Sexual harassment is a widespread yet increasingly reported occurrence in the workplace. While many victims of sexual harassment never report their abuse, the ‘me too’ movement and growing awareness has motivated many victims to step forward.
Sexual harassment comes in two forms. The first, hostile work environment, arises when a supervisor, coworker, subordinate, vendor, or anyone else in the workplace engages in inappropriate sexual conduct, such as unwanted touching, making sexual jokes or comments, posting or looking at sexually suggestive pictures or videos, or repeatedly asking you out on a date, and as a result creates an intimidating or demeaning environment.
The second form of sexual harassment, quid pro quo, occurs when a supervisor takes advantage of his or her position of power and uses it to procure sexual favors from a subordinate or even a job applicant.
Defining quid pro quo
Quid pro quo, Latin for “something for something,” refers to any act where an outcome depends on the fulfillment of certain requests or demands. In the context of sexual harassment, a quid pro quo occurs when a supervisor makes a subordinate’s role – or a job candidate’s hiring – contingent on performing sexual favors.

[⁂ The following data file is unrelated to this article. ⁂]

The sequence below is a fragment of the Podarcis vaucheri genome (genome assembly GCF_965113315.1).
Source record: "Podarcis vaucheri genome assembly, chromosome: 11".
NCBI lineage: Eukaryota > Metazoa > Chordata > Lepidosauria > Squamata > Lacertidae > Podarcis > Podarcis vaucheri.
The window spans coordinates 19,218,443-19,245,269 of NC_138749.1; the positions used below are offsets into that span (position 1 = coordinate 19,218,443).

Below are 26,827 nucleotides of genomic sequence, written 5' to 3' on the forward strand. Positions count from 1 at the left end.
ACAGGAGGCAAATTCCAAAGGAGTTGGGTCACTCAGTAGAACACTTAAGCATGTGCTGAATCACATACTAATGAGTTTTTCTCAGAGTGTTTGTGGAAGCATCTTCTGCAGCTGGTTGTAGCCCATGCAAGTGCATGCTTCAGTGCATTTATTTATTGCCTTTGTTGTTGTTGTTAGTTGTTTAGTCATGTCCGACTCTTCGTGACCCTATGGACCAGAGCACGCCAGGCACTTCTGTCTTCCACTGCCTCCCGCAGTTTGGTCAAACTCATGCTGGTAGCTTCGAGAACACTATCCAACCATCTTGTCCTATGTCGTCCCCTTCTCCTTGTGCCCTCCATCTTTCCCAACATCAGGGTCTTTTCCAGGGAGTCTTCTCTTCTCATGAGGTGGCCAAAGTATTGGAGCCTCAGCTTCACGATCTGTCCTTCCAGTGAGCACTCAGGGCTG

To qualify as quid pro quo, the actions must be unwanted. Yet even though an employee may have acquiesced to a supervisor’s proposition, that does not mean that the proposition was welcome. An employee who willingly performs a sexual favor for a supervisor based on the belief that doing so would protect the employee’s job or further his or her career may still be considered a victim of sexual harassment.
Reporting quid pro quo sexual harassment
Many people who experience quid pro quo sexual harassment are afraid to report the harassment. Many worry about the professional consequences of disclosing the harassment, particularly when the harasser is a powerful or well-respected employee of the company. Others may feel that reporting the harassment is futile due to a lack of evidence or the belief that the company will protect the abuser at all costs. Yet, filing a complaint, either internally within the company or externally with the courts or a government agency may be the only way to stop the abuse and protect the employee from retaliation.
Sexual harassment in the workplace is a pervasive issue that is massively underreported. While victims of sexual harassment may be reluctant to pursue claims against their employers, anyone who feels that they have been sexually harassed should arrange a confidential consultation with an experienced employment attorney to learn about their rights and options and determine whether reporting the abuse makes sense for them.